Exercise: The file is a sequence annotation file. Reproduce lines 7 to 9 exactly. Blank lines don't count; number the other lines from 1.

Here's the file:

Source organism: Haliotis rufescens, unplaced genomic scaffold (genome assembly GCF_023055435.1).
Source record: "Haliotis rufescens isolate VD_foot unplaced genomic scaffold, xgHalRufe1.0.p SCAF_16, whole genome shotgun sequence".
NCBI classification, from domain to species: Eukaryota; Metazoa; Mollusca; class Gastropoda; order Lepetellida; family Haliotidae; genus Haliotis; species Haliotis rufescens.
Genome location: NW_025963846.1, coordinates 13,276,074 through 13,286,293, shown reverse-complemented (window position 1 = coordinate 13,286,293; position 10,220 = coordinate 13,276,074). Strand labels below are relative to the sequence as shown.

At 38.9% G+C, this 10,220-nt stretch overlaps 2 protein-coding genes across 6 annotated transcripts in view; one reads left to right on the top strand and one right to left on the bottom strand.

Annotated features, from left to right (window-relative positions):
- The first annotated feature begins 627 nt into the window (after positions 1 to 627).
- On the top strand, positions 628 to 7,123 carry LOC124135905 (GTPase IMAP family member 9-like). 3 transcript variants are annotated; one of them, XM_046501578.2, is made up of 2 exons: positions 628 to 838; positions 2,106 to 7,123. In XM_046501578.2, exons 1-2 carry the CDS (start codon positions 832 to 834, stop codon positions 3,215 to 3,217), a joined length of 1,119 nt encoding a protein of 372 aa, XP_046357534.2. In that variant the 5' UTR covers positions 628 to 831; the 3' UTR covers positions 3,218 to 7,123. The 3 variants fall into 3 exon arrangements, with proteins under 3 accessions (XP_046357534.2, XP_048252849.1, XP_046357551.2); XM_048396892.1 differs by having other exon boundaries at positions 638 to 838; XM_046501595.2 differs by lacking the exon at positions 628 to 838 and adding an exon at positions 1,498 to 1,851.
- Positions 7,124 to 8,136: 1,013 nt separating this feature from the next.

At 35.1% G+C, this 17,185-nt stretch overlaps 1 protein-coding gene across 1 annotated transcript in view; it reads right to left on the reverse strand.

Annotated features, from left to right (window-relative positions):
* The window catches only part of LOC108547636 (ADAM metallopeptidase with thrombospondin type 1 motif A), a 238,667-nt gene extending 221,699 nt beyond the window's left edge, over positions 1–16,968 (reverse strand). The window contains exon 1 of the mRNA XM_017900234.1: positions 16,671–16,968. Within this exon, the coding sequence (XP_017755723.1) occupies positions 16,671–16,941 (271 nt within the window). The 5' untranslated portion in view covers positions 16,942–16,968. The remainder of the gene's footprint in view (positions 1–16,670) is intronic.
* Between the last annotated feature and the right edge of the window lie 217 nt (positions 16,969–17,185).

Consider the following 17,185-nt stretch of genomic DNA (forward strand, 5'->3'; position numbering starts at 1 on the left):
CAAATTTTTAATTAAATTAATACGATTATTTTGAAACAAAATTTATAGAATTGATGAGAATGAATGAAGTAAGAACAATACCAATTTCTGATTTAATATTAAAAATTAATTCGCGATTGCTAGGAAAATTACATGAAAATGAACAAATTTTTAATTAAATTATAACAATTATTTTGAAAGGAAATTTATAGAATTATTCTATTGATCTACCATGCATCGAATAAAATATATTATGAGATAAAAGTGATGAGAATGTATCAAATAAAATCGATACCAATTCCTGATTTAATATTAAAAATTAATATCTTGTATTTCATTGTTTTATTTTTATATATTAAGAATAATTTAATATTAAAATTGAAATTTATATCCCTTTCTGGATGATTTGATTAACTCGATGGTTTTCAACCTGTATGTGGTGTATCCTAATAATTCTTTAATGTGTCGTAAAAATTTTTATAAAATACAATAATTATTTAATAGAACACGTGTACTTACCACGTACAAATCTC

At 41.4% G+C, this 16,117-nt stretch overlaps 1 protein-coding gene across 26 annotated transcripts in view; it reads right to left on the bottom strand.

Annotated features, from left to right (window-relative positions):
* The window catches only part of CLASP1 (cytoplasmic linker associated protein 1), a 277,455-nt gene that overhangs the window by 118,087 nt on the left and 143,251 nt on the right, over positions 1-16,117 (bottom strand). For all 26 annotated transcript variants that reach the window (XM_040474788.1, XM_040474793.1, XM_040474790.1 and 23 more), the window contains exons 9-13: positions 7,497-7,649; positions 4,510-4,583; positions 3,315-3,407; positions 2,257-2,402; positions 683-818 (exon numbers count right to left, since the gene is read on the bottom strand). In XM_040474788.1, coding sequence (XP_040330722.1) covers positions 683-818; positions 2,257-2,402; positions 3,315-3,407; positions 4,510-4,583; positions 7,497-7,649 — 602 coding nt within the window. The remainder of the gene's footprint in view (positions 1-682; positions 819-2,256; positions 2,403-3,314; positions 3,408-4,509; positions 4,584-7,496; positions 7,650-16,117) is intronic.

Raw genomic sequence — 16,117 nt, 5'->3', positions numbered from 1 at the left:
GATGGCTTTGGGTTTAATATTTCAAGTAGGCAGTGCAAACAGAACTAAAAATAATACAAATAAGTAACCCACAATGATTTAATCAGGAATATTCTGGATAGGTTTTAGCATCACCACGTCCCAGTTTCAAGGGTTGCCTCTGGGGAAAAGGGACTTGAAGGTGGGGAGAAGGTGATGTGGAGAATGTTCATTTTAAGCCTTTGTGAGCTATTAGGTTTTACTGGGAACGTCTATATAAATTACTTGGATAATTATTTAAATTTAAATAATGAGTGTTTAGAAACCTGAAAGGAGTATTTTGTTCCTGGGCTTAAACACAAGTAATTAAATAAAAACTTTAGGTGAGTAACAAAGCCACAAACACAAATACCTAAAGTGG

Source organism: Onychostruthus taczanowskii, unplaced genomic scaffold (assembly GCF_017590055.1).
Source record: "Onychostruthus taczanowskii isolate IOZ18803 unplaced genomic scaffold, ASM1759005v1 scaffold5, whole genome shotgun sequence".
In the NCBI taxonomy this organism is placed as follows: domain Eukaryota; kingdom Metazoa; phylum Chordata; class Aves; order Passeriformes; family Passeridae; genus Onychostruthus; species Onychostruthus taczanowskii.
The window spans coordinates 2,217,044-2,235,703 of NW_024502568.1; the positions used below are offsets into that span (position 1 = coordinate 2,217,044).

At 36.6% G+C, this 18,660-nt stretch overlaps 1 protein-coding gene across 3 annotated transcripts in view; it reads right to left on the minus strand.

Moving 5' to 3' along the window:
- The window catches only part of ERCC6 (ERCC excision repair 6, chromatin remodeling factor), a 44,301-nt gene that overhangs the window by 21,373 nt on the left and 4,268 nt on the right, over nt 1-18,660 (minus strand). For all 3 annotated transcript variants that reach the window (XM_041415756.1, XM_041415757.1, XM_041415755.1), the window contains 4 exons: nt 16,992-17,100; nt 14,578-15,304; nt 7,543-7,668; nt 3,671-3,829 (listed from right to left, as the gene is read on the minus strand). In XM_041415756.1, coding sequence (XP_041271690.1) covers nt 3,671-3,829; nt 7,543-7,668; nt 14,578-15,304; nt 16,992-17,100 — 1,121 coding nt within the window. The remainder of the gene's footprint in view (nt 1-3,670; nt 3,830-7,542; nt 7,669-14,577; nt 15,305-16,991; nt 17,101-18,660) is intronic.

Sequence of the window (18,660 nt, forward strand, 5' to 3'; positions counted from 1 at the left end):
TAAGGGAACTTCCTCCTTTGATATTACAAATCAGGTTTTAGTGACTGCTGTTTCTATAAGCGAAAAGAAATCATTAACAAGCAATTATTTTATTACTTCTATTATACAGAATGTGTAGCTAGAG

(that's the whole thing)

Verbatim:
- The first annotated feature begins 627 nt into the window (after positions 1 to 627).
- On the top strand, positions 628 to 7,123 carry LOC124135905 (GTPase IMAP family member 9-like). 3 transcript variants are annotated; one of them, XM_046501578.2, is made up of 2 exons: positions 628 to 838; positions 2,106 to 7,123. In XM_046501578.2, exons 1-2 carry the CDS (start codon positions 832 to 834, stop codon positions 3,215 to 3,217), a joined length of 1,119 nt encoding a protein of 372 aa, XP_046357534.2. In that variant the 5' UTR covers positions 628 to 831; the 3' UTR covers positions 3,218 to 7,123. The 3 variants fall into 3 exon arrangements, with proteins under 3 accessions (XP_046357534.2, XP_048252849.1, XP_046357551.2); XM_048396892.1 differs by having other exon boundaries at positions 638 to 838; XM_046501595.2 differs by lacking the exon at positions 628 to 838 and adding an exon at positions 1,498 to 1,851.
- Positions 7,124 to 8,136: 1,013 nt separating this feature from the next.